Bloggers Code Of Conduct: Thanks, But No Thanks

April 9, 2007

I can’t resist posting about this Blogger’s Code of Conduct that has just been drafted. I think the sudden attention is because of a New York Times article that has again brought this subject to the forefront (about a week too late, again showing how the mainstream media is behind the blogosphere) after it’s been hashed to death by others and even myself on this blog. I wrote all I have to offer in that post about why I won’t sign on to a Blogger’s Code of Conduct, but here’s the short points:

In addition, pretty much every blogger I respect is saying this code of conduct is something they won’t get on board with, for various reasons:

This list pretty much sums it up for me.

Let me add, I support bloggers in doing anything they want with their own blog – turn off comments, require registration, make people sign a contract before they post comments, whatever. It’s just when you think your solution fits all blogs and if they don’t sign onto it, they should have a firecracker badge saying their blogs are somehow dangerous – that irks me.

And as for Webomatica? All I’m going to do in this regard is spell out my comments policy a bit more clearly, and here’s a thought – write content that encourages positive comments.


  1. Eric Berlin says:

    It seems as though there’s a growing consensus that says: golden rule, be conscious of others, yes let’s talk about how all bloggers can do better, but a “code” is not the correct direction to take here.

  2. webomatica says:

    Totally. At least on that, it seems bloggers can agree. And that’s good…

  3. Where is my Easter Bonnet?

    While some may see the blogosphere and the behavior of its participants as a new phenomenon, it isn’t difficult to find an appropriate predecessor model. That model is found on the streets of any metropolitan area and it is called traffic and the prevalence of road rudeness…or in its extreme…road rage.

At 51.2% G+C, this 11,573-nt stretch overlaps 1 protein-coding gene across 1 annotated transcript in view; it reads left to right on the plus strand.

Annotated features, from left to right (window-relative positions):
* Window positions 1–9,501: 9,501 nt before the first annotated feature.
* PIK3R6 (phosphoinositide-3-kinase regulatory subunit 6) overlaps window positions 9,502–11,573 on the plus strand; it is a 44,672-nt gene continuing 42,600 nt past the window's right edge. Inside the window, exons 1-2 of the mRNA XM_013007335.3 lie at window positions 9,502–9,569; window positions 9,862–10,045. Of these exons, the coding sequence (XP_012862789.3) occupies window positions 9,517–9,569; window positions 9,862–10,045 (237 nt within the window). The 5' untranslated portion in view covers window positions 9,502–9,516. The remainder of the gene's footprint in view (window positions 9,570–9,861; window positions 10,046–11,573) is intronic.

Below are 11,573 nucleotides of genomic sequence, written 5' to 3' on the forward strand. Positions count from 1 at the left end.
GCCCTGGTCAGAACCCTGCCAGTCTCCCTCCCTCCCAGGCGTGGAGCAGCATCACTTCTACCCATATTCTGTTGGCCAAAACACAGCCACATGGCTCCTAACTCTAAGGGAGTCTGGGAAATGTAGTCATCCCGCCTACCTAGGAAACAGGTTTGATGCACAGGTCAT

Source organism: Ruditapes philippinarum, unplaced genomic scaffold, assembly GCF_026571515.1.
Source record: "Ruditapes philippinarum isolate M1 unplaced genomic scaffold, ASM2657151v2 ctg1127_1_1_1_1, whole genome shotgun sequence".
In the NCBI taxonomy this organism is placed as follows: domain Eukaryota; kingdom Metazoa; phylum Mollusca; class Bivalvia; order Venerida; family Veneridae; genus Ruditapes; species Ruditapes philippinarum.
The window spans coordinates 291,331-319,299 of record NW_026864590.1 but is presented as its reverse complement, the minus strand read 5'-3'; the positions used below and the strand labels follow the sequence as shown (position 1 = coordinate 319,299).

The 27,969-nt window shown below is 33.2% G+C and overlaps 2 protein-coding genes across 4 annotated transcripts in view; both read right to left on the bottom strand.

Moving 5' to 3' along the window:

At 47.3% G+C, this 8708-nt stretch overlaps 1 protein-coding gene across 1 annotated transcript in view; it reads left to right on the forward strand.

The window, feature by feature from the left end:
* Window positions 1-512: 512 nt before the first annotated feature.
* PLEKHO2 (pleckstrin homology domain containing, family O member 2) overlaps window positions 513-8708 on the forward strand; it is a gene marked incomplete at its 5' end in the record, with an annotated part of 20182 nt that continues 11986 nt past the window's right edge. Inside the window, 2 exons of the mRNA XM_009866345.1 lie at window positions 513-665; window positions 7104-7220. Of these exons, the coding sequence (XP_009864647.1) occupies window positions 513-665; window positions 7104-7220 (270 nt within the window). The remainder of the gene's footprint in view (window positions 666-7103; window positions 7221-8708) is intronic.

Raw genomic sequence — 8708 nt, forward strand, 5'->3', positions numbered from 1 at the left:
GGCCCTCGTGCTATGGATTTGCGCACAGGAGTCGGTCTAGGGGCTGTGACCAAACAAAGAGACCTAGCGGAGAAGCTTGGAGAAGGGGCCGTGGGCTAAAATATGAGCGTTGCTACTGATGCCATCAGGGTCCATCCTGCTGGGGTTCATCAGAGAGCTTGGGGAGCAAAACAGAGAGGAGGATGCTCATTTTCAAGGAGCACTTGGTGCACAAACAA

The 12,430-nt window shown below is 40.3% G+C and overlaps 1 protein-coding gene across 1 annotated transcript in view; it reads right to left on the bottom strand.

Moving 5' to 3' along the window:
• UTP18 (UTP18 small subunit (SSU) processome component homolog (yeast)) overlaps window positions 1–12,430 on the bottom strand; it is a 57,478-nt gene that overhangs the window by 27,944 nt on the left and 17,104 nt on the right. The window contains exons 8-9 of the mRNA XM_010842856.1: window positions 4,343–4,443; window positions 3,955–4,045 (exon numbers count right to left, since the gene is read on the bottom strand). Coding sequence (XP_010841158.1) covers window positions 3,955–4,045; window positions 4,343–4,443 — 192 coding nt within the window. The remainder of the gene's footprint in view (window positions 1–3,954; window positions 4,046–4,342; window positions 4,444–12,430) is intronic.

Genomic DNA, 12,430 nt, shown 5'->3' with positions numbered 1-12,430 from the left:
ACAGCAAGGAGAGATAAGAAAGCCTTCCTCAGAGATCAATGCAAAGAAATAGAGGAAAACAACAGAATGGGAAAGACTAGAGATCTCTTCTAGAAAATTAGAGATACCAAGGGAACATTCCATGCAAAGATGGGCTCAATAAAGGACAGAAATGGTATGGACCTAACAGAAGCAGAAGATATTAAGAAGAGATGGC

Granted, personal attacks and snark on the internet are not likely to lead to fatalities, but if computers had wheels, it certainly would.

    The problem on the highway or the internet isn’t going to be resolved through a badge system. Did anyone attend Easter mass yesterday and witness the value of symbols…no not the crucifix behind the altar or the statue at the entrance; I’m talking about the pretty new Easter outfits…complete with bonnets and bow ties. These are the outfits worn by the same people who also attend Christmas mass every year without fail…and then get into their shiny clean vehicle and race out of the parking lot without ever yielding to the old woman walking to her car that is parked in the back row because she forgot that it was Easter Sunday and foolishly arrived at the same time she does each and every Sunday.

    Read more on the relationship between blog civility and Easter Bonnets…here:

  4. webomatica says:

    Nice article Daniel, (correct me if I’m wrong) I think what you’re saying is that a badge is a symbol but actions speak louder than words. And in a worst case scenario, having a badge may actually make people think they’re immune to bad behavior and act badly, thinking their badge immunes them from criticism. Interesting point.

  5. Well… I was going to post a death threat here in your comments, but since it’s against the “Code of Conduct”, I guess I’ll need to behave.

  6. webomatica says:

    I’d like to think I’ve been behaving without a code of conduct, and it’s been working pretty well (so far). :|

  7. MG Siegler says:

    Definitely agree. Rules of any kind can open the door for more rule proposals, censorship, taxation, etc The Internet is what it is because it’s so open, otherwise it would just be a larger AOL.

  8. It’s all common sense.

    People are always going to abuse a situation, but those who don’t shouldn’t have to adhere to some strict set of regulations just because of the tiny minority.

    Nice post.